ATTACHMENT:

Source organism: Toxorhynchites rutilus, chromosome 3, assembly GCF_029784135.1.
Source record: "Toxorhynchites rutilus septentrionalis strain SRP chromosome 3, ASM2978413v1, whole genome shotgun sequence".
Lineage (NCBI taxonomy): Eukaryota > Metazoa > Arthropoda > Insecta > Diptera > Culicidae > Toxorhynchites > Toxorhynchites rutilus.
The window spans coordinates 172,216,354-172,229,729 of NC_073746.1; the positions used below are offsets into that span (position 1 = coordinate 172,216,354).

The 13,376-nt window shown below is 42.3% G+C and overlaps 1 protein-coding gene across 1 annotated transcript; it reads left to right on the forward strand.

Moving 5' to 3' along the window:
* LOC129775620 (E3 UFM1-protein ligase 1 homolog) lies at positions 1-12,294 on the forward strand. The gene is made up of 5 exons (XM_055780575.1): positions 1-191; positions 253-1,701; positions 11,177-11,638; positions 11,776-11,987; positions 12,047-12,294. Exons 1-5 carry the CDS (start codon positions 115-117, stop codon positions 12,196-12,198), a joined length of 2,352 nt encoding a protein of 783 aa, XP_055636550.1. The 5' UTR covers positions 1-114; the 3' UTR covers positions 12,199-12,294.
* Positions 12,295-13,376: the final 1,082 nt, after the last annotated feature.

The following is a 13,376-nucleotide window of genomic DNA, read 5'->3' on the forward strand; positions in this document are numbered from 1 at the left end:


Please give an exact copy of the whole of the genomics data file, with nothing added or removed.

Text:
Source organism: Toxorhynchites rutilus, chromosome 3, assembly GCF_029784135.1.
Source record: "Toxorhynchites rutilus septentrionalis strain SRP chromosome 3, ASM2978413v1, whole genome shotgun sequence".
Lineage (NCBI taxonomy): Eukaryota > Metazoa > Arthropoda > Insecta > Diptera > Culicidae > Toxorhynchites > Toxorhynchites rutilus.
The window spans coordinates 172,216,354-172,229,729 of NC_073746.1; the positions used below are offsets into that span (position 1 = coordinate 172,216,354).

The 13,376-nt window shown below is 42.3% G+C and overlaps 1 protein-coding gene across 1 annotated transcript; it reads left to right on the forward strand.

Moving 5' to 3' along the window:
* LOC129775620 (E3 UFM1-protein ligase 1 homolog) lies at positions 1-12,294 on the forward strand. The gene is made up of 5 exons (XM_055780575.1): positions 1-191; positions 253-1,701; positions 11,177-11,638; positions 11,776-11,987; positions 12,047-12,294. Exons 1-5 carry the CDS (start codon positions 115-117, stop codon positions 12,196-12,198), a joined length of 2,352 nt encoding a protein of 783 aa, XP_055636550.1. The 5' UTR covers positions 1-114; the 3' UTR covers positions 12,199-12,294.
* Positions 12,295-13,376: the final 1,082 nt, after the last annotated feature.

The following is a 13,376-nucleotide window of genomic DNA, read 5'->3' on the forward strand; positions in this document are numbered from 1 at the left end: